Fan shroud to help cool your finals

Dave K0MBT has been working to keep his power transistors cooler.  Initally he added a 80mm fan to blow across the transistors and board.

When doing ft8 he would get significant heating of the power transistors running on a 13.8v linear power supply.  The transistors would heat up enough  to make them too hot to keep his fingers against the surface.

He has, therefore, added a shroud similar to the one shown covering the stock heatsinks. It did not help that much.  He had a fairly small but 1″ tall computer heat sink, cut it in half and tapped in mounting holes. The shroud had to be redesigned to fit them but now he can only feel a very slight degree of heating wile running the FT8 tuning feature. 

This worked so well, he has added a similar heatsink to his BITx40.


Another board from Nik VK4PLN that does several things at once

Nick VK4PLN has been working on a new board that will give a few extra features to a stock uBitx and plugs into the audio loom socket.

Its an Audio board providing easy access to Audio I/O pins. (add in your own AGC board, External amplifier…)  It includes an area for adding an SSM2167 Mic Pre-amp module (with filtering for feedback and shutdown on TX).    It also includes the simple 4 component PTT POP fix. (BS170) and a switchable 200hz CW filter. (LM324) that Nick already produces as a board for purchase.
The board has a bonus “snap off” section with a 3.5MHZ BCI filter for the RX chain.

Here is a pre-view, NOTE this is a WORK-IN-PROGRESS.


G3EJS add on board including a different anti-pop mod

G3EJS has used a PIC processor to sequence the mute of the RX and change to TX.  The PIC responds to the PTT going low by muting the audio amp, and 100ms later, passing the PTT low state to the raduino.   When the PTT is released, it stops the PTT to the raduino, then 100ms later un-mutes the AF amp.   He then made a breadboard version, which resulted in a silent transition.

G3EJS then made some boards and finally integrated a number of mods onto a single circuit board.   Check out his pop mod circuit below:


New version of uBITx

HF Signals has rolled out the new (r4) version of the PCBs.

Changes to board design

Ashhar Farhan VU2ESE has indicated the main changes to the circuit board:

1. A new, low distortion audio amplifier made from discrete transistors. This is one is optimised for head-phones and connecting to PCs for digital modes. It will continue to work with speakers as well. Builders with the earlier versions can try this audio amplifier as an outboard amplifier.

2. The audio thump issue during T/R switching has been fixed.

3. At 28 MHz, the output is about 4 watts. (this involves a single capacitor change from the earlier PCB –  C81 was changed to 470pf – this is located on the base of Q90 being the first driver stage).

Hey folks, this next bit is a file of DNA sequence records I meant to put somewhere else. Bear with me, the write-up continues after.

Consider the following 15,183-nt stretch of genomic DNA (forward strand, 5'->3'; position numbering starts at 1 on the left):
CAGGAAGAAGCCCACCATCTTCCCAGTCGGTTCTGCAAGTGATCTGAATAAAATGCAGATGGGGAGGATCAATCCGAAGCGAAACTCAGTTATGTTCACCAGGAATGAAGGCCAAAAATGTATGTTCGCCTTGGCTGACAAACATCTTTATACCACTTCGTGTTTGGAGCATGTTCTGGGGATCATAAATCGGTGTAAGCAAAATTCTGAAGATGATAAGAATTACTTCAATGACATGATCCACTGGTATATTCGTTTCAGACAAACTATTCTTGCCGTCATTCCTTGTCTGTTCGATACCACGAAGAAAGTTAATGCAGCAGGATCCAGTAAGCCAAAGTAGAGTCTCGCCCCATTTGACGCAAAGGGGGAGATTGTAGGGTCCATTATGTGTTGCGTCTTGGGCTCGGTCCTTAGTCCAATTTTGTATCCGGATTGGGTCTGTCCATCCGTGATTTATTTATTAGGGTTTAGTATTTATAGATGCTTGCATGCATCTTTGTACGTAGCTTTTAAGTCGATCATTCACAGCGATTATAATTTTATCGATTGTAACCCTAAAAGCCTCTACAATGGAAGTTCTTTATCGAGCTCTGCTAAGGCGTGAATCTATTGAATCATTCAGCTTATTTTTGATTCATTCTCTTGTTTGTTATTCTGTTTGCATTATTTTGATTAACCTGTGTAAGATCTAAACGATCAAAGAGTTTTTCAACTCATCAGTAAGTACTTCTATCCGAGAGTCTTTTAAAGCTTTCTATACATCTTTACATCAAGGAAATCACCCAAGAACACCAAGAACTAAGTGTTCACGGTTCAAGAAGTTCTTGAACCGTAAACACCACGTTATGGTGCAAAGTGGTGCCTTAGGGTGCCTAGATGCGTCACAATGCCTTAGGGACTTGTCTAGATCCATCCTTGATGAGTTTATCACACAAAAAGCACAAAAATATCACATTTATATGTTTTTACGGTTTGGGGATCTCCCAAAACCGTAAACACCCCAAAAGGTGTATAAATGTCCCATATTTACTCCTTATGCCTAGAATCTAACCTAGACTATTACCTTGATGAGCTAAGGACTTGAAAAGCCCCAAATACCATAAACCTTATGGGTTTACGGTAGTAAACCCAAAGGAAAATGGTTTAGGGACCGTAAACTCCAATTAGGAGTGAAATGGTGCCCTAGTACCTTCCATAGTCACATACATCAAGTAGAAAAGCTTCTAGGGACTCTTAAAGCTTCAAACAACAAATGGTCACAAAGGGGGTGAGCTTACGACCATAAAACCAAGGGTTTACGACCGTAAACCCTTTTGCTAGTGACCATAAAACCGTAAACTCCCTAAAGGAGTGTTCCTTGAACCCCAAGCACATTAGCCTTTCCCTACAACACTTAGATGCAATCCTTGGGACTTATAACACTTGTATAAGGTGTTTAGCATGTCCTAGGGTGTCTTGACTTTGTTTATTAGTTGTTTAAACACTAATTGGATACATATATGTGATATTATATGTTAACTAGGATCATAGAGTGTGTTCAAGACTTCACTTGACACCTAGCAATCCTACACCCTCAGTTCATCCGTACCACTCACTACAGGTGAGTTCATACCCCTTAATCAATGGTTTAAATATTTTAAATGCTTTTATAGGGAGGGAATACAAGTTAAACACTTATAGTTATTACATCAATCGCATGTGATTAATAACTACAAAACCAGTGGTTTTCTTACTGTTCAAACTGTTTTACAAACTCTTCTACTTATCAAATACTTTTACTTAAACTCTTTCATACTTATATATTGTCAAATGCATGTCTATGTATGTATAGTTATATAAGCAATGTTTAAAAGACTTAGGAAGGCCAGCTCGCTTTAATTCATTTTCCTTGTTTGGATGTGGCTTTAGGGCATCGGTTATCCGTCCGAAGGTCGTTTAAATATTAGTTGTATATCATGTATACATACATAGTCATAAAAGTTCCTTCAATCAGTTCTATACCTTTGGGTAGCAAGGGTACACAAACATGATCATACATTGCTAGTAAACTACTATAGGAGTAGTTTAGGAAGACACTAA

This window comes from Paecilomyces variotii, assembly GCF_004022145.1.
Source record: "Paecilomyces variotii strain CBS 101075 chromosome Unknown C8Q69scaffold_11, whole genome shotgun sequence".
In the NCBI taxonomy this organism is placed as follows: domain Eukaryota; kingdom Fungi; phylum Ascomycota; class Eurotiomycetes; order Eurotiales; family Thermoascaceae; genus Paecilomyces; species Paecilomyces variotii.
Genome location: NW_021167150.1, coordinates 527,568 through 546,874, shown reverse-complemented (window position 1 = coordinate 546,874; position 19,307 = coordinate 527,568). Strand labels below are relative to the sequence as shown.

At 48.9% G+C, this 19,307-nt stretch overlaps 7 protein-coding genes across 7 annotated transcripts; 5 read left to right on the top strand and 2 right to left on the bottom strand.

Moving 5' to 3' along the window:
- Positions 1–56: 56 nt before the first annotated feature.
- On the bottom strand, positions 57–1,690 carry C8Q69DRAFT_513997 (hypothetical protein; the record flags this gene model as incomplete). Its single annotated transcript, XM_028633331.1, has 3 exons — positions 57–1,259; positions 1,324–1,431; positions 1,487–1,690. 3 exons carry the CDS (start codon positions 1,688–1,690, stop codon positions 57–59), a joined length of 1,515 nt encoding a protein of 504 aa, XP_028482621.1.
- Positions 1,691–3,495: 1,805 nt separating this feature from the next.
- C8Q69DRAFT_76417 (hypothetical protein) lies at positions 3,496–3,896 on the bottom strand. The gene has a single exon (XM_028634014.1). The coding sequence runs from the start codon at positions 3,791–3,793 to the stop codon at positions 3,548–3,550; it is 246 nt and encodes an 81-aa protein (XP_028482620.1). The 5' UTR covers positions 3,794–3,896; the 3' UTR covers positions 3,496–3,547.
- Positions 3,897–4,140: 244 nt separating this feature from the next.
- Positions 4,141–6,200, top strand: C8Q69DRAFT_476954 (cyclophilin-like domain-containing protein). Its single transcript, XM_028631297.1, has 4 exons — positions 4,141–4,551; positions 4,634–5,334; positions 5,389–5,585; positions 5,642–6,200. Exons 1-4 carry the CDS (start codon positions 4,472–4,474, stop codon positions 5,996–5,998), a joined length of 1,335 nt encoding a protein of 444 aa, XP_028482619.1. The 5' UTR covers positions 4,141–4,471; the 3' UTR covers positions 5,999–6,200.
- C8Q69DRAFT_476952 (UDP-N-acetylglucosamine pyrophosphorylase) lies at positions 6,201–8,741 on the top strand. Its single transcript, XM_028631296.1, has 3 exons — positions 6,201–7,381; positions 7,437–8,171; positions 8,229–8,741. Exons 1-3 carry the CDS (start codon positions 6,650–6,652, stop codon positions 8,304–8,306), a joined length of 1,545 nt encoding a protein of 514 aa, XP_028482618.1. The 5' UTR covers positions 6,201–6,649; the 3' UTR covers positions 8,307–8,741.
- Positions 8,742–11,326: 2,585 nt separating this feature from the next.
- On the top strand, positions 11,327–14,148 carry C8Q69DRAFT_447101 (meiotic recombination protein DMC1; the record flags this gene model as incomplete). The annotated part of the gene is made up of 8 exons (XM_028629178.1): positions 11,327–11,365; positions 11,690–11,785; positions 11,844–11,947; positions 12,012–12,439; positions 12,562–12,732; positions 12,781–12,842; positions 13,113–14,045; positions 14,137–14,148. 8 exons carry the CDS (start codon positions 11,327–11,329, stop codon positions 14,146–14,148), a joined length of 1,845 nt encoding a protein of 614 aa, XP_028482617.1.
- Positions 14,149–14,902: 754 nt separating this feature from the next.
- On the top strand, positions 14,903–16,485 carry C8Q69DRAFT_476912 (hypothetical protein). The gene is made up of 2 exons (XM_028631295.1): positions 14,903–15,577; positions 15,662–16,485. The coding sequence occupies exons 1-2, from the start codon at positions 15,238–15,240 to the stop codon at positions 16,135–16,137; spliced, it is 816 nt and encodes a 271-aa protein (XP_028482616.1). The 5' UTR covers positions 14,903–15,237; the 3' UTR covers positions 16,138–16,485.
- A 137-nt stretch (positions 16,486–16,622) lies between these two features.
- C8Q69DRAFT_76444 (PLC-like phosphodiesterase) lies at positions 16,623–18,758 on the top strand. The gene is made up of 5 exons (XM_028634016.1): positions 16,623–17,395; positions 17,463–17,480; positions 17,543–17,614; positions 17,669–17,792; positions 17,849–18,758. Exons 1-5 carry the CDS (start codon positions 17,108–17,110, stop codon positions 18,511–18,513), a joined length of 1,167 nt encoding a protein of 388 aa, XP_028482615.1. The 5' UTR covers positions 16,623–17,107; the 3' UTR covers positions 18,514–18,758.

4.  ‘Jumper’ points have been included on the board to make it easier to add interesting stuff like CW filters or S meters to the board. There are a large number of test points now to help you debug and understand the board.

All in all, the changes are ‘backward compatible’ . That is, you can hack these changes to the previous boards to get in the new functionality.   Ashhar Farhan (the designer of the µBITx) has updated the circuit diargrams on

Note that the earlier production board’s circuit diagram has moved to:

In a separate post VU2ESE has indicated that the Nano will be socketed (on the reverse side of the Raduino board).   This is a bonus, as many constructors have brought their nano to an abrupt end by accident, and it can be difficult to remove the nano from the Raduino.

Price increase

The bad news is that HF Signals has had to bump up the price of the board by US$20.  Ashhar’s personal ambition was to keep the price inside of US$100.  As constructors will be aware, the release price was in fact US$109 (including standard shipping).

The new boards cost $129 USD with shipping. $139 USB with the DHL shipping option.

This price rise is the result of :

  • recent changes in the Indian import duty and sales tax
  • Increasing costs to preorder parts.
  • An increased payout to the women’s collective who wind the coils, and assemble and test the boards.

The good news is that from now on, these boards will be available within a few days of order. The backlog of orders has now been dealt to.


Display your callsign a bit longer in KD8CEC Firmware

 Jack W8TEE tells you how to make the callsign/version number appear for longer on boot up of KD8CEC firmware:
Near line 1200 in setup(), you will find code similar to:
  if (userCallsignLength > 0 && ((userCallsignLength & 0x80) == 0x80)) {
userCallsignLength = userCallsignLength & 0x7F;
printLineFromEEPRom(0, 0, 0, userCallsignLength -1, 0); //eeprom to lcd use offset (USER_CALLSIGN_DAT)
    delay(2000UL);        // Increase from 500
else {
printLineF(0, F(“uBITX v0.20”));